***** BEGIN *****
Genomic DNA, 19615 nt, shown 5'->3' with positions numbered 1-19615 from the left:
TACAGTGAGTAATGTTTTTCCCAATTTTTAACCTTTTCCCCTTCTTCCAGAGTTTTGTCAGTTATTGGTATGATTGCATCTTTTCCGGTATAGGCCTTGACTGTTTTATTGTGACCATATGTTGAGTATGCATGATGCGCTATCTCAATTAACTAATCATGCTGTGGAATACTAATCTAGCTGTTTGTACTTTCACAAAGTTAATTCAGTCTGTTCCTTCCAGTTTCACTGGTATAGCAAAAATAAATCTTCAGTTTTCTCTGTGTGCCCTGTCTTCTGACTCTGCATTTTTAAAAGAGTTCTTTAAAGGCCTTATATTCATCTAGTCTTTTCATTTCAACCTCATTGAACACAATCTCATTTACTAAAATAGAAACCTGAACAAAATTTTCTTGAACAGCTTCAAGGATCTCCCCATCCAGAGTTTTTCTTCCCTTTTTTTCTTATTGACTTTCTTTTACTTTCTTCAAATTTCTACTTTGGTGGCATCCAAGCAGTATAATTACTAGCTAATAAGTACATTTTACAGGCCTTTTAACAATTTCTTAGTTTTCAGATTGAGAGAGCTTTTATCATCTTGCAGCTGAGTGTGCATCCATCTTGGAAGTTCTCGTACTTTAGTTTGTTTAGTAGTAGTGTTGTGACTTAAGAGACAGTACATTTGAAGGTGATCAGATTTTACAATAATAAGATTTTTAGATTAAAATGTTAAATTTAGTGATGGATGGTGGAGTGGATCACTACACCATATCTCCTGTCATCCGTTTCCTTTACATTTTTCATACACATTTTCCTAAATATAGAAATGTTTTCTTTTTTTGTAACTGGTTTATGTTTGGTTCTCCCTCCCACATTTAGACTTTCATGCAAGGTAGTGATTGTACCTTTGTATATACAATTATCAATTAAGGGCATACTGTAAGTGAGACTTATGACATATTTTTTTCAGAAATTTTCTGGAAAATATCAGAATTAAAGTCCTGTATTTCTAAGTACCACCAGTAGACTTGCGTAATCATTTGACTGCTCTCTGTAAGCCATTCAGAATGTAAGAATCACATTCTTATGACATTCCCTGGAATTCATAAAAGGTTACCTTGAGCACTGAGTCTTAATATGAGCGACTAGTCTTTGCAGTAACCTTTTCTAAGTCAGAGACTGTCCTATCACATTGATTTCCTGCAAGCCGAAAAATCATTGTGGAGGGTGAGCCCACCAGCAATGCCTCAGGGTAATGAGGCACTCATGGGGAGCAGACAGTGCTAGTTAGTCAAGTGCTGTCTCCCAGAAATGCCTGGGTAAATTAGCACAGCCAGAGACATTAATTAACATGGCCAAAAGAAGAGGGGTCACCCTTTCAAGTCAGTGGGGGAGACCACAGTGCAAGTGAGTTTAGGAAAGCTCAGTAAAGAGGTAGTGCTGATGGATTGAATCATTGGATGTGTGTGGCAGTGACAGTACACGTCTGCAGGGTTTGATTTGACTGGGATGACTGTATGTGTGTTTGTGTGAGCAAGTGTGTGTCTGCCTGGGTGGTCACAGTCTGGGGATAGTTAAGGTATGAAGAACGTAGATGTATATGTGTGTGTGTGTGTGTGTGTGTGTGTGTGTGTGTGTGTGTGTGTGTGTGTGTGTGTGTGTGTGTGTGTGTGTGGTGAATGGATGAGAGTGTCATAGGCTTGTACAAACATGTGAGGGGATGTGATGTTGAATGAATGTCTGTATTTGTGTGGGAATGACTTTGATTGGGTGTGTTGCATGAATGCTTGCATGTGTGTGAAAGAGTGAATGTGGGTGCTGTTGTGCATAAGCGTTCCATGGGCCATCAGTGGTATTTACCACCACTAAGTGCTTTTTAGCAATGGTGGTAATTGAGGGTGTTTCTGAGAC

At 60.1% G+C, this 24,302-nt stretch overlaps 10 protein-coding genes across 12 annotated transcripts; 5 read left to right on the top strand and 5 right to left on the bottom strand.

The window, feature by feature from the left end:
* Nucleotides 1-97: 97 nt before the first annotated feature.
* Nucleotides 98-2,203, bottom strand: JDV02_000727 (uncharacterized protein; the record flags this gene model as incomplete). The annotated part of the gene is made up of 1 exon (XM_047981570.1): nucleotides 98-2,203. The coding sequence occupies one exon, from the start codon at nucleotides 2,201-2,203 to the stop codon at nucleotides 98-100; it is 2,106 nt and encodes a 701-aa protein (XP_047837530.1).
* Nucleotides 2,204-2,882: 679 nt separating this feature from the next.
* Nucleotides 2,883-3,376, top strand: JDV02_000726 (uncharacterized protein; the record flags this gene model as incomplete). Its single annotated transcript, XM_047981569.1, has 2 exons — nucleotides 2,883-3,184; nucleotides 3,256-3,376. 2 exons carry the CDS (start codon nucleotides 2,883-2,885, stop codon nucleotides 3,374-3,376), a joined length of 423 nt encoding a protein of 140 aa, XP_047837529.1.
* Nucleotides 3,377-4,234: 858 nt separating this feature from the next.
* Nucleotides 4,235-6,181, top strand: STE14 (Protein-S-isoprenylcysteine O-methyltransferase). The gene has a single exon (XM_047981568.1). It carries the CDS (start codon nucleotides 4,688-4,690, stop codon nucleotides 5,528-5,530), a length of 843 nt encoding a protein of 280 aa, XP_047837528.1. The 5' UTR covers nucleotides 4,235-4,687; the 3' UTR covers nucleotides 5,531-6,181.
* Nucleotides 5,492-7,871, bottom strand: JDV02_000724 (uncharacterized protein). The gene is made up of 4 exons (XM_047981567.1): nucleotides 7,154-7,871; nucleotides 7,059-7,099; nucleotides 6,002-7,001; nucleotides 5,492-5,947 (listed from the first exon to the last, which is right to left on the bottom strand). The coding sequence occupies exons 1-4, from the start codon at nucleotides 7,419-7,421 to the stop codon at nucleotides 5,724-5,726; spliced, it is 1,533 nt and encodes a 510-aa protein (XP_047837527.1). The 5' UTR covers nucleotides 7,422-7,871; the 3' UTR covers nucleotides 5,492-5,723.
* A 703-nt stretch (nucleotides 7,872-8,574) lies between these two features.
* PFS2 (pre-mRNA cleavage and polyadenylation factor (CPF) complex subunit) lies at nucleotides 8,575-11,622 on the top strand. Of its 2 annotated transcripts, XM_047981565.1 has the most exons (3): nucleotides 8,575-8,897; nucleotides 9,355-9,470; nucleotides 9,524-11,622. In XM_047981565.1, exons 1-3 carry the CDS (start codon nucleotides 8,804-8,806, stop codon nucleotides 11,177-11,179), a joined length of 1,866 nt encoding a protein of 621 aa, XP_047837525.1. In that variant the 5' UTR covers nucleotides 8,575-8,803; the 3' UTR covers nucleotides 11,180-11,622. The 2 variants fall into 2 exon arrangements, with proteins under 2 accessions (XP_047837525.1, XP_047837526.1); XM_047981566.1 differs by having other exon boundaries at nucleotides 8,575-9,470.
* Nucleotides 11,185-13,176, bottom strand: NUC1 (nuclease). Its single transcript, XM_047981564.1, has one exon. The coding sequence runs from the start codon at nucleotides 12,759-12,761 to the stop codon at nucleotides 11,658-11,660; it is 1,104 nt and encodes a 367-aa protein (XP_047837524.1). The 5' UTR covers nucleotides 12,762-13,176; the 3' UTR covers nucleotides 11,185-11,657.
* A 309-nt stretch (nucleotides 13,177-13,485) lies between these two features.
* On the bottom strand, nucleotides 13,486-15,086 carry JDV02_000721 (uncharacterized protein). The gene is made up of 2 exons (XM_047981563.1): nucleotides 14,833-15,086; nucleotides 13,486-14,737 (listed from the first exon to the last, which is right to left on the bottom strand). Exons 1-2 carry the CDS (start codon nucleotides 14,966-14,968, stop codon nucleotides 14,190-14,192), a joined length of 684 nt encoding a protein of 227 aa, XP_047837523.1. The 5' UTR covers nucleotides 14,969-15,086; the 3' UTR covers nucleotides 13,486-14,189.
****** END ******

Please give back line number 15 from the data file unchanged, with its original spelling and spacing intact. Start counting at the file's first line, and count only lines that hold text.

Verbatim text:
* A 309-nt stretch (nucleotides 13,177-13,485) lies between these two features.